Green Party accuses Alberta government of misleading Canadians in Trans Mountain campaign
Green Party of Canada’s leader is calling out Alberta’s government for its advertising campaign of the Trans Mountain pipeline expansion.
Elizabeth May says the NDP government’s “Keep Canada Working” campaign centered around the controversial pipeline project is misleading.
“Canadians deserve to know the facts about the cost of the Kinder Morgan pipeline,” May said.
“The Notley government’s ‘Keep Canada Working’ ads exaggerate the economic benefits and hide the many risks. This pipeline is a liability any way you look at it.”
May said the Trans Mountain pipeline will create 90 permanent jobs, not thousands of jobs as indicated by the Alberta government.
“The delay to the Kinder Morgan pipeline costs the country of Canada about $40 million a day and there are tens of thousands of jobs at stake,” Alberta Premier Rachel Notley said last April.
Alberta’s NDP government said the expansion will help sustain good paying jobs for thousands of Canadians.
“The Conference Board of Canada has estimated that the project would result in 37,000 jobs across Canada,” a government statement to Global News read.
“Fifteen-thousand new jobs will be created during project construction. Thirteen-hundred annual full-time marine sector jobs will be created during operation.”
Trans Mountain said there were 2,000 people working on the pipeline before the Federal Court of Appeal struck down the project’s original approval last summer, citing issues over the impact on marine life and Indigenous consultation.
The company said it expected the project would employ 5,000 workers by the middle of the year had it not been postponed.
The Green Party leader also suggested the safest way to transport bitumen is as a solid by rail rather than by pipeline.
“The only way to transport bitumen, which is a solid, through a pipeline is mixing it with a toxic diluent,” the party’s statement read. “When that mixture spills it’s impossible to clean up.”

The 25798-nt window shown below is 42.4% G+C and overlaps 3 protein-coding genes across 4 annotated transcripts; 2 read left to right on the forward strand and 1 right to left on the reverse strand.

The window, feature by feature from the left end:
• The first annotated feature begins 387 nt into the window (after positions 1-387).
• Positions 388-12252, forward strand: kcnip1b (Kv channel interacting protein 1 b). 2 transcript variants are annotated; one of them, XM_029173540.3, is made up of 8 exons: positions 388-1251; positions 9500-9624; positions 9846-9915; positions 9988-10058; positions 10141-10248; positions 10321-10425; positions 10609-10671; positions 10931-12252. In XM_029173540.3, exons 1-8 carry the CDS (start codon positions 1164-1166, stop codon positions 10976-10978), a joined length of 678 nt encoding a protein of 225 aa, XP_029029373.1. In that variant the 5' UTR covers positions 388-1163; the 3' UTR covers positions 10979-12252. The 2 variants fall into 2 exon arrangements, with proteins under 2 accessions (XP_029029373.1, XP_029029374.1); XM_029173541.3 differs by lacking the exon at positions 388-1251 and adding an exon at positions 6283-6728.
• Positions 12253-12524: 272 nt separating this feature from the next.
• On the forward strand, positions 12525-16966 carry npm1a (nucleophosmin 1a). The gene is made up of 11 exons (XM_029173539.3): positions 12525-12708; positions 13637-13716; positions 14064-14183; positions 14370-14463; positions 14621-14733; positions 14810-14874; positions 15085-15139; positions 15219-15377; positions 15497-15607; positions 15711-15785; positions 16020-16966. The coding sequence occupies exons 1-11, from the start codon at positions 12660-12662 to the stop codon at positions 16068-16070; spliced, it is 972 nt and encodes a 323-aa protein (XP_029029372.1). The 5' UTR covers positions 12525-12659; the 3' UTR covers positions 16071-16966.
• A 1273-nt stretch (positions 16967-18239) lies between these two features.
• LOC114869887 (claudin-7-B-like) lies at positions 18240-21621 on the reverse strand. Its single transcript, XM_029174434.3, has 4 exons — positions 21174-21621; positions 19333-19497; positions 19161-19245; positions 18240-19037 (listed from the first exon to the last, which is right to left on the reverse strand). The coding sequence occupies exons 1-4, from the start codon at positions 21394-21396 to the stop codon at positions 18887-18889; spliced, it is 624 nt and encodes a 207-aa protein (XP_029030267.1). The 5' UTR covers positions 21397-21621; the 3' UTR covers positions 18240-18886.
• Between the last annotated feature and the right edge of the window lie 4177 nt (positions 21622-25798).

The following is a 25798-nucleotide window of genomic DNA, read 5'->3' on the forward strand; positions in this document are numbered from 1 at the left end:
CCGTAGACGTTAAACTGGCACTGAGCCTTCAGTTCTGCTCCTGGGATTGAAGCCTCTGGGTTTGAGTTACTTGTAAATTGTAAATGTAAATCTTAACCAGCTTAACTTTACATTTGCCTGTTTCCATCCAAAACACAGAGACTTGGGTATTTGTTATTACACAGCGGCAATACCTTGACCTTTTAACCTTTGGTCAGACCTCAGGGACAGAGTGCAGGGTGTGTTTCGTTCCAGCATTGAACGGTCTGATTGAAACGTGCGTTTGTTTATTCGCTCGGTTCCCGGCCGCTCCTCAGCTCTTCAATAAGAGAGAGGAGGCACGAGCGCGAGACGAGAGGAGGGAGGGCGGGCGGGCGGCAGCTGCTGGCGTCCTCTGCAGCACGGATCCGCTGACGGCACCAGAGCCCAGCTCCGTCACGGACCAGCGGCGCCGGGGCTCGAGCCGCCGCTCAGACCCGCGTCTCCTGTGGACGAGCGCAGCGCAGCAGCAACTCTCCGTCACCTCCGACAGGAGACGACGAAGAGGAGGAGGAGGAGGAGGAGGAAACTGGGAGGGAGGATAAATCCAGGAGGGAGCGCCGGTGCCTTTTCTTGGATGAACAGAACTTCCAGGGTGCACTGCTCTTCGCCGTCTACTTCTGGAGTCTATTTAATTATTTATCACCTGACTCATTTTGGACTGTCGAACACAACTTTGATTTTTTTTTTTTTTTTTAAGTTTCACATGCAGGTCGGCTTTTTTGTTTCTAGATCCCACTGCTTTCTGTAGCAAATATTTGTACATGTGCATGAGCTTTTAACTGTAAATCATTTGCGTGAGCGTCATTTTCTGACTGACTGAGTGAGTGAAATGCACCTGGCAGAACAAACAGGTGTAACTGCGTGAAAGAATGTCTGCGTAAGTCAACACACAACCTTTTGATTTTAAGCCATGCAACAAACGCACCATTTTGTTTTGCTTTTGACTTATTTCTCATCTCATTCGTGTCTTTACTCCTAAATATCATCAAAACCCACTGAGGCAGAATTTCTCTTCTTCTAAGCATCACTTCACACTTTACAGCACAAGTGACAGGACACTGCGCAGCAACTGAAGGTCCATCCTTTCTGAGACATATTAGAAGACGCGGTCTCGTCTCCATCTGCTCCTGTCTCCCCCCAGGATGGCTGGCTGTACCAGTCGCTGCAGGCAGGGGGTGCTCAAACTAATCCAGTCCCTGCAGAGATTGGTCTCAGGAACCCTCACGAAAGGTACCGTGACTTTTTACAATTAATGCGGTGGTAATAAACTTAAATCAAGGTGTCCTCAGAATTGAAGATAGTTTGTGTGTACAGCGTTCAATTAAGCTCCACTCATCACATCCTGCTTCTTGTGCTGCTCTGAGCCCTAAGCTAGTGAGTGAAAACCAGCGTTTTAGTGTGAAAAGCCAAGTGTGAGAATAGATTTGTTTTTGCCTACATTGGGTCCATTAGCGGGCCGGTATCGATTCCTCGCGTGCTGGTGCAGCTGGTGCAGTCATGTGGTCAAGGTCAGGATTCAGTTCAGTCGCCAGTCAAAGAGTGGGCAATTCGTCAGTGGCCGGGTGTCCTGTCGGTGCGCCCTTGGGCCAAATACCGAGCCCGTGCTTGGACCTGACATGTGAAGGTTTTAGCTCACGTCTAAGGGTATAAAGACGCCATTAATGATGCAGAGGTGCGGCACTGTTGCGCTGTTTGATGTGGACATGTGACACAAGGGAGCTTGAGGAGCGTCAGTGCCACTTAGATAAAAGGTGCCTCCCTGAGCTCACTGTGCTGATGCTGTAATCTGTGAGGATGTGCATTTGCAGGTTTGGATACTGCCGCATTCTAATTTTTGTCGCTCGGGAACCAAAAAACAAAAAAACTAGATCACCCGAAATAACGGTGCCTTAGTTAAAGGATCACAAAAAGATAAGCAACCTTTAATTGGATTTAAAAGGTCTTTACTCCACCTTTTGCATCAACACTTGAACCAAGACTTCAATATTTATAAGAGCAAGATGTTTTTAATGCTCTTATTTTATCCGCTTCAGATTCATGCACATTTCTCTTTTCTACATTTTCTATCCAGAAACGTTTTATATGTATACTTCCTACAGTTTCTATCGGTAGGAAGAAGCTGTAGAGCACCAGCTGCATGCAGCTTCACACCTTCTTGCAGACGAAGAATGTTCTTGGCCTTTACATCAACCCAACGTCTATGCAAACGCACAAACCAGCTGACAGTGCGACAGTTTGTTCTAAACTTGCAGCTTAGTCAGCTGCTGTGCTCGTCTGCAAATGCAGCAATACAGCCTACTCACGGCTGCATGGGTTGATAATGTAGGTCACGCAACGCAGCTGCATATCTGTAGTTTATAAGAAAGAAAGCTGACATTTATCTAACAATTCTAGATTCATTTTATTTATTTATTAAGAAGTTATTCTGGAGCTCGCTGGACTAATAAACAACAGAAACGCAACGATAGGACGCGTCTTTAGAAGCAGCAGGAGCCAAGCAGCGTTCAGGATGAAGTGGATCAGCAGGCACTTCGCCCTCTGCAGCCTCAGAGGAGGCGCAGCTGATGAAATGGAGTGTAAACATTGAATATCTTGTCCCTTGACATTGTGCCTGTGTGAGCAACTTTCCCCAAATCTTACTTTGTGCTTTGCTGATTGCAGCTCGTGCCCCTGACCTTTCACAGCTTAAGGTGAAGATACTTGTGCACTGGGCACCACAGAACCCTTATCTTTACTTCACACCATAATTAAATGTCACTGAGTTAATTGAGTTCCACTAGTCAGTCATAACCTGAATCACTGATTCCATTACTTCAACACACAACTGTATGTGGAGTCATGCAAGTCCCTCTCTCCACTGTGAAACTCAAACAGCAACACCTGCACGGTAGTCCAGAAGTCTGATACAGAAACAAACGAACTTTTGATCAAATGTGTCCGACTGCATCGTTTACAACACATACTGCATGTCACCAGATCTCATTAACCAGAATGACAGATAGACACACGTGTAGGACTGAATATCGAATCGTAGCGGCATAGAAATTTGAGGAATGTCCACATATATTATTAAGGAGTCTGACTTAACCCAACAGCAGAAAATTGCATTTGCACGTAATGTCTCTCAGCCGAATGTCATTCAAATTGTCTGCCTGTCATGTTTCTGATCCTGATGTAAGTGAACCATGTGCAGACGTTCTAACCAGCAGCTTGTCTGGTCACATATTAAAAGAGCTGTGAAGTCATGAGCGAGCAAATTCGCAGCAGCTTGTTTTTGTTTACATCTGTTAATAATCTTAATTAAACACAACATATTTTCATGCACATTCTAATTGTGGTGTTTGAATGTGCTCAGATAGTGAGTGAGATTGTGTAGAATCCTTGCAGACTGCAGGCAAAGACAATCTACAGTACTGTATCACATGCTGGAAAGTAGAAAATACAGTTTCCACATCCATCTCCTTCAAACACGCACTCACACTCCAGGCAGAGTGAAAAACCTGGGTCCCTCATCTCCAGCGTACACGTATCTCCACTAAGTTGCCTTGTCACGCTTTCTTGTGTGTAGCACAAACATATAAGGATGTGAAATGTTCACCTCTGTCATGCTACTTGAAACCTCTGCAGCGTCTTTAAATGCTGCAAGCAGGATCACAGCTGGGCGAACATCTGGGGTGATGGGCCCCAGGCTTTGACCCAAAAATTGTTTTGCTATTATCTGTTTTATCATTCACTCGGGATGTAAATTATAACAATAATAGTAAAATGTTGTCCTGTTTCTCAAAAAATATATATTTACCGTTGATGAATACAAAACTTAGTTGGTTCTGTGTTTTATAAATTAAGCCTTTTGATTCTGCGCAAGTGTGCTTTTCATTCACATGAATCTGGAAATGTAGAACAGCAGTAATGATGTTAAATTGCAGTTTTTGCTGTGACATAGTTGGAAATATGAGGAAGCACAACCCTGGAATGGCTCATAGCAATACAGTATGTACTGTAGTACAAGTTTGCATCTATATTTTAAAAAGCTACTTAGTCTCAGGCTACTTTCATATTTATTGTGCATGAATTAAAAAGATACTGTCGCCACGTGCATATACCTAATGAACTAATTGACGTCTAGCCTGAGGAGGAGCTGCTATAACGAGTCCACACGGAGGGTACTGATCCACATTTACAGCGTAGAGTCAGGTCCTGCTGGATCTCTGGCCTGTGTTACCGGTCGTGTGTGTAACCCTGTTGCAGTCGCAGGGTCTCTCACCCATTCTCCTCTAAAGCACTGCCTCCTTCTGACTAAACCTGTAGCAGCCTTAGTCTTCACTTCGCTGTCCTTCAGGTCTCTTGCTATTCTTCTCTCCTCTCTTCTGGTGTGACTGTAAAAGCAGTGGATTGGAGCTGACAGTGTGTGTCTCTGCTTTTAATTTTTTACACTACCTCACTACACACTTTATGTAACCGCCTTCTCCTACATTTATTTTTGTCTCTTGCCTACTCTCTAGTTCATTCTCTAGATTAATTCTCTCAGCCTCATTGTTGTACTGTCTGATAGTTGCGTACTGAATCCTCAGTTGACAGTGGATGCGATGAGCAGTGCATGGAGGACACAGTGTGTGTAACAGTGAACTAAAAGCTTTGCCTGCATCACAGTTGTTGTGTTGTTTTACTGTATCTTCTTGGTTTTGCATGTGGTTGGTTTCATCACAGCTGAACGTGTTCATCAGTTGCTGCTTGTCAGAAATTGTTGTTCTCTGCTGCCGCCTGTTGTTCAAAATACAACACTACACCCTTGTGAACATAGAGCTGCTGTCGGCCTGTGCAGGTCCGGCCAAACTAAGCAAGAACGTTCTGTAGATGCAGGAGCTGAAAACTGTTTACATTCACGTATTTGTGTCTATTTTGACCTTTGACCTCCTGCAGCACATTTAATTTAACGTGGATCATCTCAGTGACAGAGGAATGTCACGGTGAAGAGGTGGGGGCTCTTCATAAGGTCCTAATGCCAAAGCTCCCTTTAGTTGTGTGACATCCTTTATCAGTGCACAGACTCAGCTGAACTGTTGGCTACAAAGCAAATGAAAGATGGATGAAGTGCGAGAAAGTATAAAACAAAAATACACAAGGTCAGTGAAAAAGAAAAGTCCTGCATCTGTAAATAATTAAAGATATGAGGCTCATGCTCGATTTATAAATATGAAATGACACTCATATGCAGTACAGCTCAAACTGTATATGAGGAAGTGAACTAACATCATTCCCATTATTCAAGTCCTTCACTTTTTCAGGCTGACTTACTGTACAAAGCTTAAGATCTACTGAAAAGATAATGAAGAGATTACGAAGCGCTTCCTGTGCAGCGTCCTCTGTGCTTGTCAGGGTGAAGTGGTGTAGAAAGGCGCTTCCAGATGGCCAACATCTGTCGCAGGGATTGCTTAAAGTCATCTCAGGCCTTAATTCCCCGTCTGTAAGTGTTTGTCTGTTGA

“I am often asked: ‘Doesn’t Canada have truth in advertising laws?’ We do, but the Canadian Code of Advertising Standards doesn’t apply to government paid advertising for political issues,” May said. “The Alberta ad campaign demonstrates that it should.”
On Feb. 19, Notley announced the province was spending $3.7 billion to move landlocked oil to market by rail.
The province said transporting oil by rail cars is more expensive, less efficient and less environmentally-friendly than by pipeline.
“We could be getting so much more out of our products then we do, but instead, we are forced to curtail production and lease rail cars to move our product,” a government statement read.
Last week, the National Energy Board conditionally approved the Trans Mountain expansion and made 16 new recommendations to the Governor in Council.
The NEB said the project could cause environmental harm but that the benefits of the pipeline outweigh the effects.
“We’re pleased that we got a recommendation to the federal cabinet and that we can hopefully see them move forward in a timely way,” Notley said.
Notley said she is not expecting the federal cabinet to approve the pipeline before the next provincial election, which by law has to happen before the end of May.
The Trans Mountain expansion would triple the amount of oil flowing from Alberta to the B.C. coast for export to overseas markets.
According to documents obtained by Global News, Keep Canada Working is a national advertising campaign with multiple messaging arms for different parts of the country.
In January, the province told Global News $23.4 million had been spent on the Keep Canada Working campaign out the total budget of $31 campaign committed to the campaign.
The money is going towards television, radio, print, online and billboard ads that tout the Trans Mountain Pipeline as a project that would boost Canada’s economy and create jobs.
The Alberta government said the campaign is having an impact.
“Before the campaign started roughly four in 10 Canadians agreed that we need new pipelines. Now that number is almost seven in 10,” the province’s statement read.
“We continue to see more news confirming increased awareness of the topic and that the vast majority of Canadians agree our lack of pipelines is a crisis and we need to get pipelines built. Even a majority of our neighbours in B.C. now agree with us.”
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